Last season we saw the “good” QB plays come through for us nearly all the time. We will talk more in-depth about bust rates later, but of the Top 3 highest owned QBs each week, only 25% of them “busted” last season. This compared to a 58% bust rate in 2019 and a 44% bust rate in 2018. There could be many reasons for this. Are we seeing the elite QBs simply be that much better than the mediocre ones? Did having fewer fans in the crowd during Covid-19 help offense? Did fewer holding penalties help?

To me all of these factors helped contribute to the highest-scoring season in NFL history, with over 49 points being scored per game. To put that into perspective in 2019 we saw just under 46 points per game being scored.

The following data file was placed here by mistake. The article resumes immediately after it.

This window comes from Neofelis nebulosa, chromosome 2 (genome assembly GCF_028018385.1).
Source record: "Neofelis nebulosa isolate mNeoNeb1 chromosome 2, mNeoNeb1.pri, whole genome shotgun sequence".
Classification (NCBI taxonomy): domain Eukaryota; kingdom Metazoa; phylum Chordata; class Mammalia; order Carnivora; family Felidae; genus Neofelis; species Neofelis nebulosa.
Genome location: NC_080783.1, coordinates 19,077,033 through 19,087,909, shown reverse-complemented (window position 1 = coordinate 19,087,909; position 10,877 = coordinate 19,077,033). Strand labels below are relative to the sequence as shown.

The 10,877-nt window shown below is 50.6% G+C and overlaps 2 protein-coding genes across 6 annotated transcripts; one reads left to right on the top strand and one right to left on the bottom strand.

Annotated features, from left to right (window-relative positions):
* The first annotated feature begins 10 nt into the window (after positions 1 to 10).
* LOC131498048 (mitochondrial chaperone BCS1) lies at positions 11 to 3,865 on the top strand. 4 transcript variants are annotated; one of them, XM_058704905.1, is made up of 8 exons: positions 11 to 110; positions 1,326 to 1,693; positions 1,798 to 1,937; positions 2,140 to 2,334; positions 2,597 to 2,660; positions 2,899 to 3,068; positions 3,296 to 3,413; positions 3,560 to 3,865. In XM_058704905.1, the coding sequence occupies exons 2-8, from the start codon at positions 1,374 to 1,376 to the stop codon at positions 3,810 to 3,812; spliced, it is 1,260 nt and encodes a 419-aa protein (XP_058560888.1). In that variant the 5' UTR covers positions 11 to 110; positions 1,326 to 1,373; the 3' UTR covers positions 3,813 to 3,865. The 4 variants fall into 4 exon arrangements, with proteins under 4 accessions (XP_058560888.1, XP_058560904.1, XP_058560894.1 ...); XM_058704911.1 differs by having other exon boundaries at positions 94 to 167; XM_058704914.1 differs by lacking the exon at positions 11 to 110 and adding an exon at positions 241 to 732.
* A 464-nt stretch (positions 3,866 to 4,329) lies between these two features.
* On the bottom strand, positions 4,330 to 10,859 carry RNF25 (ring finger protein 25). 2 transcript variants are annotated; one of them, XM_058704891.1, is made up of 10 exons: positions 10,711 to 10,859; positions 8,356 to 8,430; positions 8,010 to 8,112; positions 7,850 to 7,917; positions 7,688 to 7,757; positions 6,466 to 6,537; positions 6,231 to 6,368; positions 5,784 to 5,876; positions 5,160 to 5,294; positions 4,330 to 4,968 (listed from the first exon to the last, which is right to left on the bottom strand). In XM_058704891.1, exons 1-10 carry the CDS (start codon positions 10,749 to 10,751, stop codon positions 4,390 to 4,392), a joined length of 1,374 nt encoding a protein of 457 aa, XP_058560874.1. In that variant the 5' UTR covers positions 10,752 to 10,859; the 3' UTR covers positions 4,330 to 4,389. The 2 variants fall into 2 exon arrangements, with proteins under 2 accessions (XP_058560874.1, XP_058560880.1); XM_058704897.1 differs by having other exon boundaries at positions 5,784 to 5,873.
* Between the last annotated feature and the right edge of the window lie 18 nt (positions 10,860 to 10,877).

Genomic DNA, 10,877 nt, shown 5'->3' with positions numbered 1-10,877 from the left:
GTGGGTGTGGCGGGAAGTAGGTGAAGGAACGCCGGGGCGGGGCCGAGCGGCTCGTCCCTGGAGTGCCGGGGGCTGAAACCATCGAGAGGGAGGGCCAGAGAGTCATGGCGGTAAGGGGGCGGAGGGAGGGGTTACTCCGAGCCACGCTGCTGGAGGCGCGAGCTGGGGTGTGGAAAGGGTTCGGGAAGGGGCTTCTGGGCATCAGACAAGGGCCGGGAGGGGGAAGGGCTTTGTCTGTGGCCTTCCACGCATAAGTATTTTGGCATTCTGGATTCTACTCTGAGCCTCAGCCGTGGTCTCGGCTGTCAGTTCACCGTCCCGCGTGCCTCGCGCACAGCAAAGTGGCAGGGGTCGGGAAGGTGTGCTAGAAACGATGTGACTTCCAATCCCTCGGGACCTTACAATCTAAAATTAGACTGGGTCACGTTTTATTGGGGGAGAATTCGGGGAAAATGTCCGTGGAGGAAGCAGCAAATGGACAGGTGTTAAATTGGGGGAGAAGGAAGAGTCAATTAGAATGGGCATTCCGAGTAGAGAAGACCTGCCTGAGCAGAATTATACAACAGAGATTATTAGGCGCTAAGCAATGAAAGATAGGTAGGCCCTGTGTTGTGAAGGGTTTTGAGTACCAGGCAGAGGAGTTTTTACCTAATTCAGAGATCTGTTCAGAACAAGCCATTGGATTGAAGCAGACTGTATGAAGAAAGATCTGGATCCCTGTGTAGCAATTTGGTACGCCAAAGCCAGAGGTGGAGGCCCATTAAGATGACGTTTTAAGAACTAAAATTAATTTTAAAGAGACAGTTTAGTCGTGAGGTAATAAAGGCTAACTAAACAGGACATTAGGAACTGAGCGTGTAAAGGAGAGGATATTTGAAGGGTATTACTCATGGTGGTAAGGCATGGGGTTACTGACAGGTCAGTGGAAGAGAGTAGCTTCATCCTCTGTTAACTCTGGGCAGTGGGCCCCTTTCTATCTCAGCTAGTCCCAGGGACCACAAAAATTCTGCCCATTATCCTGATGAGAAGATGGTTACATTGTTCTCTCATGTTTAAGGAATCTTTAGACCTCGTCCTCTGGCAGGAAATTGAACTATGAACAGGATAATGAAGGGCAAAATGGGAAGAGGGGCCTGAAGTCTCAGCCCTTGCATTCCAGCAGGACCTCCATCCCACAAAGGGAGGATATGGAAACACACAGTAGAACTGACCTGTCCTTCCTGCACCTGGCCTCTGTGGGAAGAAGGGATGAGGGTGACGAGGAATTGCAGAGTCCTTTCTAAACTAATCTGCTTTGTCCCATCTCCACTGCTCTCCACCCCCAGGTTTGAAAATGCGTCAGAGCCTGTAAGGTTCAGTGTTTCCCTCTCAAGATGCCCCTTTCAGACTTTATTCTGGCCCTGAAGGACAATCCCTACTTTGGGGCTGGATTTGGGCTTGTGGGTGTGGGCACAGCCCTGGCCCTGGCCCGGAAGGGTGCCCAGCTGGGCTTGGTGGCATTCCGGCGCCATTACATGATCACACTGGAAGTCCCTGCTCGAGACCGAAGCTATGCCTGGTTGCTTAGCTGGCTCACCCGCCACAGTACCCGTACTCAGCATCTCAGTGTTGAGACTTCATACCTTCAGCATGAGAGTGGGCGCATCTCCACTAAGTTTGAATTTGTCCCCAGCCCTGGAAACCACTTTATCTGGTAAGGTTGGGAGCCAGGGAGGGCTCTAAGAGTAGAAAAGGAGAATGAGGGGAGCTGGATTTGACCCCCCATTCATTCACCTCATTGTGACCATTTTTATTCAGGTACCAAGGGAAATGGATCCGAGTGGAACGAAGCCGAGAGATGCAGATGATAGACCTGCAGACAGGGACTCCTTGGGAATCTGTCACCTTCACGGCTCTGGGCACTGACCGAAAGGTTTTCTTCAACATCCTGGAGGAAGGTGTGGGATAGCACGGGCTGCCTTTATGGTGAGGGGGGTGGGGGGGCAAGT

If we see another big spike in scoring, we might just see the best and highest owned QBs continually put up the best numbers week in and week out like we did last year. But if some of these factors even out a little, we may see more lower-owned QBs show up in Top 10 lineups this season than last. Just a thought to keep in your head as we start the 2021 season.

Low-Owned Running Backs

Running Backs that are 5% owned or less have held reasonably steady over the years in terms of lineup usage and appeared 54 times or in 31.7% of Top 10 lineups. The question we need to answer is what does a 5% owned RB look like that can appear in a Top 10 lineup. Here is an example from last season and a short explanation on what happened that week.